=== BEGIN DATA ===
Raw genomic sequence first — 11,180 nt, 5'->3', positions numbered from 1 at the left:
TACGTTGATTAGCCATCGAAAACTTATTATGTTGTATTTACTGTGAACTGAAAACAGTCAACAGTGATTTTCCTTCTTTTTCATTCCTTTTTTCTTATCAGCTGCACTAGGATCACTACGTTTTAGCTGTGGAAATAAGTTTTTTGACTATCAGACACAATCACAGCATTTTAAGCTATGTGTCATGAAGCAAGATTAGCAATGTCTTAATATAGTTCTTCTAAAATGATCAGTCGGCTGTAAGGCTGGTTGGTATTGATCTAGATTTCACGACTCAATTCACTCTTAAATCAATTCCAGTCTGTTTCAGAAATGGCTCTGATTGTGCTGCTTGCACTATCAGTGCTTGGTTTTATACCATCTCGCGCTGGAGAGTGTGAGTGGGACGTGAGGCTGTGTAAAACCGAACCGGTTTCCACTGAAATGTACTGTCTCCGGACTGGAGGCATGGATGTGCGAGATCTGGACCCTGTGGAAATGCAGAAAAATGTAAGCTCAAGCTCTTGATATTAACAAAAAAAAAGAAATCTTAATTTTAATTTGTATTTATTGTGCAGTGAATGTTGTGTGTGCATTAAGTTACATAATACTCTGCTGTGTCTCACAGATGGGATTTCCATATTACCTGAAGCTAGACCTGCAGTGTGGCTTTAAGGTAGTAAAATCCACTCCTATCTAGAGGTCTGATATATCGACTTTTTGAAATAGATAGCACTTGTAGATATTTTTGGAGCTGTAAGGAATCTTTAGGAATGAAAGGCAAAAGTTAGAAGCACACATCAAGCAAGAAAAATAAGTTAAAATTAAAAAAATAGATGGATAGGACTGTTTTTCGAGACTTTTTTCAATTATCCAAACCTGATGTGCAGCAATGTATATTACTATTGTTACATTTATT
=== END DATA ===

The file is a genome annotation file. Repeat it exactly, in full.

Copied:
Raw genomic sequence first — 11,180 nt, 5'->3', positions numbered from 1 at the left:
TACGTTGATTAGCCATCGAAAACTTATTATGTTGTATTTACTGTGAACTGAAAACAGTCAACAGTGATTTTCCTTCTTTTTCATTCCTTTTTTCTTATCAGCTGCACTAGGATCACTACGTTTTAGCTGTGGAAATAAGTTTTTTGACTATCAGACACAATCACAGCATTTTAAGCTATGTGTCATGAAGCAAGATTAGCAATGTCTTAATATAGTTCTTCTAAAATGATCAGTCGGCTGTAAGGCTGGTTGGTATTGATCTAGATTTCACGACTCAATTCACTCTTAAATCAATTCCAGTCTGTTTCAGAAATGGCTCTGATTGTGCTGCTTGCACTATCAGTGCTTGGTTTTATACCATCTCGCGCTGGAGAGTGTGAGTGGGACGTGAGGCTGTGTAAAACCGAACCGGTTTCCACTGAAATGTACTGTCTCCGGACTGGAGGCATGGATGTGCGAGATCTGGACCCTGTGGAAATGCAGAAAAATGTAAGCTCAAGCTCTTGATATTAACAAAAAAAAAGAAATCTTAATTTTAATTTGTATTTATTGTGCAGTGAATGTTGTGTGTGCATTAAGTTACATAATACTCTGCTGTGTCTCACAGATGGGATTTCCATATTACCTGAAGCTAGACCTGCAGTGTGGCTTTAAGGTAGTAAAATCCACTCCTATCTAGAGGTCTGATATATCGACTTTTTGAAATAGATAGCACTTGTAGATATTTTTGGAGCTGTAAGGAATCTTTAGGAATGAAAGGCAAAAGTTAGAAGCACACATCAAGCAAGAAAAATAAGTTAAAATTAAAAAAATAGATGGATAGGACTGTTTTTCGAGACTTTTTTCAATTATCCAAACCTGATGTGCAGCAATGTATATTACTATTGTTACATTTATT